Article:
Midlands Gateway

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Midlands Gateway or Lake-Counties Gateway[edit]

Midlands or Lake-Counties Gateway
Midlands Gateway & Tri-Pole Populations
Midlands Gateway Popular Routes

Centered between the major Irish airports, of Dublin, Shannon, and Knock, with ever-improving ground infrastructure, the Irish government and local authorities plan to alleviate urban problems, by decentralising to growing gateways such as the Midlands Gateway of Offaly and Westmeath. According to the Irish National Development plan the Midlands gateway objectives are to reinforce and further develop strong links between these towns and the neighbouring urban centres, by means of infrastructure and services in order to maximise internal and external accessibility as a location for investment business development and tourism.

The counties immediately concerned are those of County Offaly and County Westmeath. The neighbouring counties are County Cavan, County Laois, County Longford, County Meath, County Monaghan, County Roscommon, and nearby Ulster counties.

The principle urban centres concerned with the Midlands Gateway are Athlone, Tullamore and Mullingar.

Objective[edit]

The proposed combined County council strategy aspires to provide the basis for the development of a world class, knowledge-based and competitive gateway. The strategy is designed to create an integrated linked Gateway comprising Athlone,[1] Tullamore[2] and Mullingar[3] together with the other surrounding towns in the region with the objective of developing internationally competitive Gateway. The designation and development of the Midlands gateway is aimed at providing the basis to develop a range of high quality employment and educational opportunities centred on first-rate accessibility and mobility. The Irish government[4] strategy, combined with the associated councils has been formulated with the intention of ensuring the availability of choice in residential, retail, leisure and tourist facilities based on the principles of quality of life and environmental enhancement. It is hoped that this strategy, when implemented, will support economic development in adjoining counties to the Midlands Gateway.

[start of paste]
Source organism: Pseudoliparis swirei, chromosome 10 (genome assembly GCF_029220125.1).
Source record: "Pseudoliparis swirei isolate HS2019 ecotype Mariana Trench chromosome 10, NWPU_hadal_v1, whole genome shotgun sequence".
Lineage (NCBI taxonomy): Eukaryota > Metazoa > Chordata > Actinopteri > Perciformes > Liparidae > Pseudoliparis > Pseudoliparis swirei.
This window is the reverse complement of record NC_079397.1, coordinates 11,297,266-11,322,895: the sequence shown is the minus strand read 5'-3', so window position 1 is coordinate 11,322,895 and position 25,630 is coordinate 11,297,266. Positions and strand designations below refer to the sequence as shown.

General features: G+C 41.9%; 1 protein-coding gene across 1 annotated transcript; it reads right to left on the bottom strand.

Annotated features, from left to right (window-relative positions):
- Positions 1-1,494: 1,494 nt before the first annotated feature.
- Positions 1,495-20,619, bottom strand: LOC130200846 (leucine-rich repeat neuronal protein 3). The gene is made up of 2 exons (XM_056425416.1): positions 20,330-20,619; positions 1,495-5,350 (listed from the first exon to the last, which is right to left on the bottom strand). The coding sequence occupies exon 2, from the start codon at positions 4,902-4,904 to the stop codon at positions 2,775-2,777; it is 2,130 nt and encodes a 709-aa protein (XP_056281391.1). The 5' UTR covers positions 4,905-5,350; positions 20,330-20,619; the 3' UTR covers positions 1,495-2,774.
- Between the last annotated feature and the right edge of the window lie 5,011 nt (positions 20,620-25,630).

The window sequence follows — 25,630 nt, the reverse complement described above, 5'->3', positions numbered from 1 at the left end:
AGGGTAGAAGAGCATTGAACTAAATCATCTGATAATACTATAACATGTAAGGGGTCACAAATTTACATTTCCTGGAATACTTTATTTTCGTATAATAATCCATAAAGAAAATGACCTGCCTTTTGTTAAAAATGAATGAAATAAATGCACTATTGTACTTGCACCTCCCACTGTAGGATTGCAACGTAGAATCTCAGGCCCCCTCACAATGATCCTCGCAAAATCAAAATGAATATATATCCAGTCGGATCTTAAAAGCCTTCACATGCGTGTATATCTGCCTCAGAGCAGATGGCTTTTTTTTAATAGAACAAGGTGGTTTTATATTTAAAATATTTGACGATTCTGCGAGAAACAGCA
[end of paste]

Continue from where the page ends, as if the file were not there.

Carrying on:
Vision for the Midlands Gateway to the year 2020[edit]

The development of a world class, knowledge based and competitive gateway, underpinned by quality urban structure and environment, excellent infrastructure and a visionary leadership which maximises quality of life for its citizens.

A background to this project is the Government’s National Spatial Strategy, which was launched in 2002 with the objective of engendering a more balanced approach to regional development across the State. The purpose of this Strategic Framework is to focus more directly on the role of the Midlands Gateway within this Strategy in acting as the economic driving force for the development of the Midlands region.

Achieving the Vision[edit]

In order to ensure that the vision for the Midlands Gateway is fully achieved, the following partners are of critical importance to the Midlands gateways success: Involvement and participation of most important stakeholders/agencies responsible for achieving the vision, including Government Departments, Industrial Development Authority (Ireland), National Roads Authority NRA, Higher Education Authority (HEA) and Science Foundation Ireland (SFI) and local agencies;

Development of a long-term strategic approach regarding the development, advancement and promotion of the Midlands Gateway;

Clear integration of the three principal Gateway towns of Athlone, Tullamore and Mullingar so as to form a seamless ‘linked gateway’;

Incorporation of the Strategic Development Framework for the Midlands Gateway into the Regional Planning Guidelines for the Midlands Region;